The fight against climate change will be the protagonist this Thursday at the Summit of the Americas. The president of the United States, Joe Biden, and the vice president, Kamala Harris, promote a series of measures to face the climate crisis, create green jobs and reinforce energy security. The agenda comes with some specific measures, although once again generic and long-term commitments abound, as in other matters addressed at the summit.
The United States intends to boost the clean energy economy on the continent, promoting trade and investment in that area and fostering regional collaboration through the initiative of Renewable Energy for Latin America and the Caribbean (RELAC). Five new countries will work together with the 15 current members of RELAC to achieve the goal of having 70% installed capacity for renewable energy generation in the region’s electricity sector by 2030. Guyana, Jamaica and Barbados assume the goals and Brazil and Argentina will support collaboration through this platform. The idea of the United States is to provide financial support for RELAC’s technical cooperation and to work with regional development banks, private financial institutions and other partners to mobilize additional resources.
Kamala Harris will launch a US alliance with Caribbean countries to tackle the climate crisis, according to a senior US government official. It is about improving energy security, and strengthening critical infrastructure and local economies in the face of the climate challenge. The alliance, according to the same source, will be structured around four pillars: improve access to financing for development; facilitate the development and investment in clean energy projects; enhance local capacities and deepen collaboration with Caribbean partners. The purpose is to meet the goals of the Paris Climate Agreement and the United Nations Sustainable Development Goals (SDGs).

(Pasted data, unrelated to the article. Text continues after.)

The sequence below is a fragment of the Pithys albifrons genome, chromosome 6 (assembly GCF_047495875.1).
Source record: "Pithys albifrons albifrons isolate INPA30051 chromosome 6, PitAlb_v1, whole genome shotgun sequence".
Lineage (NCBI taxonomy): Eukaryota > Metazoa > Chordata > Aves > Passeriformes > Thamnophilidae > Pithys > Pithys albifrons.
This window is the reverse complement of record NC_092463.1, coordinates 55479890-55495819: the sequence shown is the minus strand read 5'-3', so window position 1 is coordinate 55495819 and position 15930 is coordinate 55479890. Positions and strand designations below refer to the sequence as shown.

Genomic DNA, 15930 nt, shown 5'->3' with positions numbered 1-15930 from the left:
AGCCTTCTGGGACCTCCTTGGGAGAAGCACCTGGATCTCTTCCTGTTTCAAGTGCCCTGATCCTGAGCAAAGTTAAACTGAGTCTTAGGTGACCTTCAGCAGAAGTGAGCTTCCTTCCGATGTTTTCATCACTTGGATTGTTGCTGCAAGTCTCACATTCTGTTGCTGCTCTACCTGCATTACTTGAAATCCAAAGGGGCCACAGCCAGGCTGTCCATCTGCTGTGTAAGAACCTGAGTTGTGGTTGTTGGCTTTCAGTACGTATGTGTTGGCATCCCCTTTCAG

Regional development banks will play a leading role in financing the huge investments needed to tackle the climate challenge. Given the commitment of the Inter-American Development Bank, the Development Bank of Latin America (CAF), the Caribbean Development Bank (BDC) and the Central American Bank for Economic Integration (CABEI) to finance with up to 50,000 million dollars (more than €46 billion) over the next five years in this area, the United States is improving coordination with these institutions to mobilize additional funding from the private sector and other sources. In addition, access to financing will be facilitated for countries that need it due to climatic disasters such as hurricanes and floods, making the granting criteria more flexible.
The Biden government, however, emphasizes that it is not just about money, but about helping to identify projects and providing the means and capabilities to start them up. The United States plan also contemplates the training of experts in climate change.
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The United States will make a modest but concrete commitment in the fight against deforestation with the contribution of 12 million dollars (11 million euros) to Brazil, Colombia and Peru through Amazon Connect, in defense of the Amazon. It is about reducing deforestation associated with logging and raw material exploitation and greenhouse gas emissions related to agricultural supply chains, while conserving biodiversity, improving livelihoods and increasing resilience. climate change, according to the same source from the Biden government.
“This is not only about stopping deforestation, globally, particularly illegal logging and deforestation, but also about restoring forests and other ecosystems that are critical to achieving a world of net-zero carbon emissions by 2050,” said a senior position in the Biden administration.
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